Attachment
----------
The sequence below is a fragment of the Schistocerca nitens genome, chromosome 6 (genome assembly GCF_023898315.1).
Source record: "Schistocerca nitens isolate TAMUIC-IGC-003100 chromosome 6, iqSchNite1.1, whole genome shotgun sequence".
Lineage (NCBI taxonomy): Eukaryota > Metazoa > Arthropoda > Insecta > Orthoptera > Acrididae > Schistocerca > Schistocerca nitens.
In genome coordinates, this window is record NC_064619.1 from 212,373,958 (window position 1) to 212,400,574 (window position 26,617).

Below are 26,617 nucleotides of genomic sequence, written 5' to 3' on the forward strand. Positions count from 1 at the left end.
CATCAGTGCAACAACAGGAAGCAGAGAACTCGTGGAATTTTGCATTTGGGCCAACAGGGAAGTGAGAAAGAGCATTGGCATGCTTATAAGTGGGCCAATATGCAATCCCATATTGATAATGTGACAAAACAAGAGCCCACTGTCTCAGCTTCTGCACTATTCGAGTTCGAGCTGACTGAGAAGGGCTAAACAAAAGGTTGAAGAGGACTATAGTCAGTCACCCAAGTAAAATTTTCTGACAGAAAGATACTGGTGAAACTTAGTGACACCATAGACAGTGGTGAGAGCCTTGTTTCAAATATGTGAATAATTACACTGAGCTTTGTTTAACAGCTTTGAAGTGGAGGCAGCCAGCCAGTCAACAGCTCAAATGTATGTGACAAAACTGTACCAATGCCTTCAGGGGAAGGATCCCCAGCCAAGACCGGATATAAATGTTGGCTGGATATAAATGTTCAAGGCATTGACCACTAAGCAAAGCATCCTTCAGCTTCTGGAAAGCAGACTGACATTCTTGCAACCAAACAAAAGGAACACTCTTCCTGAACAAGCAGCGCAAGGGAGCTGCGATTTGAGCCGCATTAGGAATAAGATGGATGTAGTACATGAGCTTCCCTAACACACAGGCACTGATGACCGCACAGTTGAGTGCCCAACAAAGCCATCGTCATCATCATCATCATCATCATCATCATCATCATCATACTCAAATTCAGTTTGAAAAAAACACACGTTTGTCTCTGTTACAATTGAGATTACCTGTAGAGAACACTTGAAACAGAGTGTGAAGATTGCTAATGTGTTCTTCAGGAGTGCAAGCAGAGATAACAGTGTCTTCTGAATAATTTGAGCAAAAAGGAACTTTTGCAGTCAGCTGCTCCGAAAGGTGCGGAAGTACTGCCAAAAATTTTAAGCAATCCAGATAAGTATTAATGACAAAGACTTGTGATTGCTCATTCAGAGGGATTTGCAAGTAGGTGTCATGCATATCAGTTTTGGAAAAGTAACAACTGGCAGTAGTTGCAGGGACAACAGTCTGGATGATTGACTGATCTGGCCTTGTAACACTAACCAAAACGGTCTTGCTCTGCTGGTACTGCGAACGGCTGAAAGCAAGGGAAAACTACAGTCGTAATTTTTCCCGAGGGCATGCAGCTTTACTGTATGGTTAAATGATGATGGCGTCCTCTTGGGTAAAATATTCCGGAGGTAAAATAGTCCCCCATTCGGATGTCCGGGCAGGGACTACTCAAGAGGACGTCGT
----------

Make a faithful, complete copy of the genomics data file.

The sequence below is a fragment of the Schistocerca nitens genome, chromosome 6 (genome assembly GCF_023898315.1).
Source record: "Schistocerca nitens isolate TAMUIC-IGC-003100 chromosome 6, iqSchNite1.1, whole genome shotgun sequence".
Lineage (NCBI taxonomy): Eukaryota > Metazoa > Arthropoda > Insecta > Orthoptera > Acrididae > Schistocerca > Schistocerca nitens.
In genome coordinates, this window is record NC_064619.1 from 212,373,958 (window position 1) to 212,400,574 (window position 26,617).

Below are 26,617 nucleotides of genomic sequence, written 5' to 3' on the forward strand. Positions count from 1 at the left end.
CATCAGTGCAACAACAGGAAGCAGAGAACTCGTGGAATTTTGCATTTGGGCCAACAGGGAAGTGAGAAAGAGCATTGGCATGCTTATAAGTGGGCCAATATGCAATCCCATATTGATAATGTGACAAAACAAGAGCCCACTGTCTCAGCTTCTGCACTATTCGAGTTCGAGCTGACTGAGAAGGGCTAAACAAAAGGTTGAAGAGGACTATAGTCAGTCACCCAAGTAAAATTTTCTGACAGAAAGATACTGGTGAAACTTAGTGACACCATAGACAGTGGTGAGAGCCTTGTTTCAAATATGTGAATAATTACACTGAGCTTTGTTTAACAGCTTTGAAGTGGAGGCAGCCAGCCAGTCAACAGCTCAAATGTATGTGACAAAACTGTACCAATGCCTTCAGGGGAAGGATCCCCAGCCAAGACCGGATATAAATGTTGGCTGGATATAAATGTTCAAGGCATTGACCACTAAGCAAAGCATCCTTCAGCTTCTGGAAAGCAGACTGACATTCTTGCAACCAAACAAAAGGAACACTCTTCCTGAACAAGCAGCGCAAGGGAGCTGCGATTTGAGCCGCATTAGGAATAAGATGGATGTAGTACATGAGCTTCCCTAACACACAGGCACTGATGACCGCACAGTTGAGTGCCCAACAAAGCCATCGTCATCATCATCATCATCATCATCATCATCATCATCATACTCAAATTCAGTTTGAAAAAAACACACGTTTGTCTCTGTTACAATTGAGATTACCTGTAGAGAACACTTGAAACAGAGTGTGAAGATTGCTAATGTGTTCTTCAGGAGTGCAAGCAGAGATAACAGTGTCTTCTGAATAATTTGAGCAAAAAGGAACTTTTGCAGTCAGCTGCTCCGAAAGGTGCGGAAGTACTGCCAAAAATTTTAAGCAATCCAGATAAGTATTAATGACAAAGACTTGTGATTGCTCATTCAGAGGGATTTGCAAGTAGGTGTCATGCATATCAGTTTTGGAAAAGTAACAACTGGCAGTAGTTGCAGGGACAACAGTCTGGATGATTGACTGATCTGGCCTTGTAACACTAACCAAAACGGTCTTGCTCTGCTGGTACTGCGAACGGCTGAAAGCAAGGGAAAACTACAGTCGTAATTTTTCCCGAGGGCATGCAGCTTTACTGTATGGTTAAATGATGATGGCGTCCTCTTGGGTAAAATATTCCGGAGGTAAAATAGTCCCCCATTCGGATGTCCGGGCAGGGACTACTCAAGAGGACGTCGT